Here is another reason to boycott this movie
Originally Posted by keenan
on why this film should be boycotted.
Production of the Hollywood action flick The Grey was a shot in the arm for the northern B.C. town of Smithers this time last year, as star Liam Neeson, director Joe Carnahan and company filmed in the mountains above and around a local ski resort.
The movie, which opens next Friday, kept the town buzzing with its needs for gear, transportation, hotels, food and supplies. But the most oddball request was to longtime local trapper Dick McDiarmid for four wolf carcasses. Two were for use as props in the movie and the other two — well, let McDiarmid tell it.
“They wanted a couple more that they were going to try and eat them,” says McDiarmid over the phone from his home in rural Quick, about 40 kilometres from Smithers. “I guess they got to talking; I wonder what it tastes like?”
The movie’s story follows a group of Alaska oil workers who survive a plane crash, only to be set upon by a pack of wolves that hunts them as they flee the crash site. Just before filming started, director Carnahan wanted Neeson and the rest of the cast to sample wolf meat as a way of getting closer to the movie’s story of wilderness survival.
“I do a bit of trapping, so they came off my trap line,” says the 67-year-old McDiarmid, adding wolf skins fetch upwards of $100 each in the fur trade. He adds he’s never tried wolf meat himself.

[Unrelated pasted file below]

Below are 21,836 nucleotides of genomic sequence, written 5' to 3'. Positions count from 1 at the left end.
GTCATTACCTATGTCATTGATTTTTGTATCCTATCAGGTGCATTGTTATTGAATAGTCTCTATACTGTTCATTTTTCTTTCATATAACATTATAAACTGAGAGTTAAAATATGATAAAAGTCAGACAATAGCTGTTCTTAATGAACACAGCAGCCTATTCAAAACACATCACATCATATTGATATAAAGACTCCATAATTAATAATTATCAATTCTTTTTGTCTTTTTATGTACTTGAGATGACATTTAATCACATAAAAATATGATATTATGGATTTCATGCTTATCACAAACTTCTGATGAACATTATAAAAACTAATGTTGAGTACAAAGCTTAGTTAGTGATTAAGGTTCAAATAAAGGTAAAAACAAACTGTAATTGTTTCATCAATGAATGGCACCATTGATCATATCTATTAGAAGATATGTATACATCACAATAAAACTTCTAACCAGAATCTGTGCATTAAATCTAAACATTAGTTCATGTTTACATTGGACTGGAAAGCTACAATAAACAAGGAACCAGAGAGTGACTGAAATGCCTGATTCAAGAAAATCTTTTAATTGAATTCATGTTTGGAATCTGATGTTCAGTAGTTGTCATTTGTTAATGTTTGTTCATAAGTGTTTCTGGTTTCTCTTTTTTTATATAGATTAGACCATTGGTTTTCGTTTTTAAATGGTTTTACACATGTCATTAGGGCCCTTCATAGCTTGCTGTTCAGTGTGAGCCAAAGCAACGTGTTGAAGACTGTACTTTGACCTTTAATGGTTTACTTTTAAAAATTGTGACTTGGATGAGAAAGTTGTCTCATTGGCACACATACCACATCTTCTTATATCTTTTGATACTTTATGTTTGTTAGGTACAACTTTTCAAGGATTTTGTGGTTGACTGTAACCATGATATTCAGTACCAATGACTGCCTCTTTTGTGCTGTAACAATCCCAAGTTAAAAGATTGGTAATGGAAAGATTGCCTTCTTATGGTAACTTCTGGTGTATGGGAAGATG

“Well I guess if I was like in the movie, in the bush and starving. Otherwise I don’t think it would be high on my list.”
McDiarmid’s movie experience didn’t end after he pulled the wolf carcasses out of his freezers. The casting people liked the look of him, and put him in a pre-crash bar scene where he was seated next to British actor Nonso Anozie, who played one of the crash survivors.
“He’s huge,” says McDiarmid. “I asked him if he had tried the wolf. He said ‘I’m a pretty big man but it didn’t take much to fill me up.’”
The movie includes a wilderness scene where the survivors kill and eat one of the wolves. McDiarmid says they used lamb meat for the on-camera munching.
As to the fictional story of a wolf pack relentlessly hunting a group of humans, McDiarmid says it’s fiction. He’s read of isolated attack by wolves on humans but has seen nothing like that first-hand.
“Wolves have territories, which they do defend, but not generally against people,” he says. “If other wolves try to move in, then they’ll fight.”
As to his own meetings with wolves, “I think they’ve always been curious, you know: What am I doing? I never really felt threatened by them. I’ve seen them watching me from, I don’t know, 75 feet away and then as soon as you look at them they take off.”
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